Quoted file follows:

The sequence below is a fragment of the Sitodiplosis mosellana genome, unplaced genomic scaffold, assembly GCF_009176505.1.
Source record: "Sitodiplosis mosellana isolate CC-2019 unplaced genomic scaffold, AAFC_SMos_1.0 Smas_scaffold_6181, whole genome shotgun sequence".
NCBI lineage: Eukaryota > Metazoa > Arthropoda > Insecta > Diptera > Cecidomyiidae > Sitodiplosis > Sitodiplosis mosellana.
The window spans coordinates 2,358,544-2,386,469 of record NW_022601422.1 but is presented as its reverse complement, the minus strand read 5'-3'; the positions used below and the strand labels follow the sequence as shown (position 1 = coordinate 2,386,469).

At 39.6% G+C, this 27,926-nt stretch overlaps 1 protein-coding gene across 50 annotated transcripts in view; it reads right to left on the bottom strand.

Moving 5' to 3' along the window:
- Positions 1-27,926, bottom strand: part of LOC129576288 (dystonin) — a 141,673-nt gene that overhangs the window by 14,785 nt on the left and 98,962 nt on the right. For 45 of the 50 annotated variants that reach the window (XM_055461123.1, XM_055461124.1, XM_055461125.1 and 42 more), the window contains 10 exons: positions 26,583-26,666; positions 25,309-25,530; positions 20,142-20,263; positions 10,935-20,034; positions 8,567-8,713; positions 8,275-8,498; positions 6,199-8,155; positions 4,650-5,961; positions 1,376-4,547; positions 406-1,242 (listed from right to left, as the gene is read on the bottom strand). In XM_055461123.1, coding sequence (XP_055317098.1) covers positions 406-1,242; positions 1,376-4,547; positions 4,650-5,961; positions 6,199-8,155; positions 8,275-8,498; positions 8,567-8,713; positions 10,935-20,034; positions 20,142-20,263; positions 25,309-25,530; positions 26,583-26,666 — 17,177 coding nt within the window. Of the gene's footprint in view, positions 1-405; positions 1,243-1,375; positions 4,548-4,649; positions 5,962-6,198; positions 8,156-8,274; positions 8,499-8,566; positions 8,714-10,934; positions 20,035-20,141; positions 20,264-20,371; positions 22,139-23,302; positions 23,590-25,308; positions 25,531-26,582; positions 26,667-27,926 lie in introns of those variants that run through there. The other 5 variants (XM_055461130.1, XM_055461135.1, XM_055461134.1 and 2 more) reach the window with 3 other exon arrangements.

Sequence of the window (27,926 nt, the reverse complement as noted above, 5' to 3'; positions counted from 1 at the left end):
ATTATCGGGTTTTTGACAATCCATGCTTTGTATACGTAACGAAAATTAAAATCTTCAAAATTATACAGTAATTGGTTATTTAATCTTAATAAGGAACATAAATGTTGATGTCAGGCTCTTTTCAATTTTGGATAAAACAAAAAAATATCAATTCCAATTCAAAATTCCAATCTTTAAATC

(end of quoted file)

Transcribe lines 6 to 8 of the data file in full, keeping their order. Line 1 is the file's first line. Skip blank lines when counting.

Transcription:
Moving 5' to 3' along the window:
- Positions 1-27,926, bottom strand: part of LOC129576288 (dystonin) — a 141,673-nt gene that overhangs the window by 14,785 nt on the left and 98,962 nt on the right. For 45 of the 50 annotated variants that reach the window (XM_055461123.1, XM_055461124.1, XM_055461125.1 and 42 more), the window contains 10 exons: positions 26,583-26,666; positions 25,309-25,530; positions 20,142-20,263; positions 10,935-20,034; positions 8,567-8,713; positions 8,275-8,498; positions 6,199-8,155; positions 4,650-5,961; positions 1,376-4,547; positions 406-1,242 (listed from right to left, as the gene is read on the bottom strand). In XM_055461123.1, coding sequence (XP_055317098.1) covers positions 406-1,242; positions 1,376-4,547; positions 4,650-5,961; positions 6,199-8,155; positions 8,275-8,498; positions 8,567-8,713; positions 10,935-20,034; positions 20,142-20,263; positions 25,309-25,530; positions 26,583-26,666 — 17,177 coding nt within the window. Of the gene's footprint in view, positions 1-405; positions 1,243-1,375; positions 4,548-4,649; positions 5,962-6,198; positions 8,156-8,274; positions 8,499-8,566; positions 8,714-10,934; positions 20,035-20,141; positions 20,264-20,371; positions 22,139-23,302; positions 23,590-25,308; positions 25,531-26,582; positions 26,667-27,926 lie in introns of those variants that run through there. The other 5 variants (XM_055461130.1, XM_055461135.1, XM_055461134.1 and 2 more) reach the window with 3 other exon arrangements.

Sequence of the window (27,926 nt, the reverse complement as noted above, 5' to 3'; positions counted from 1 at the left end):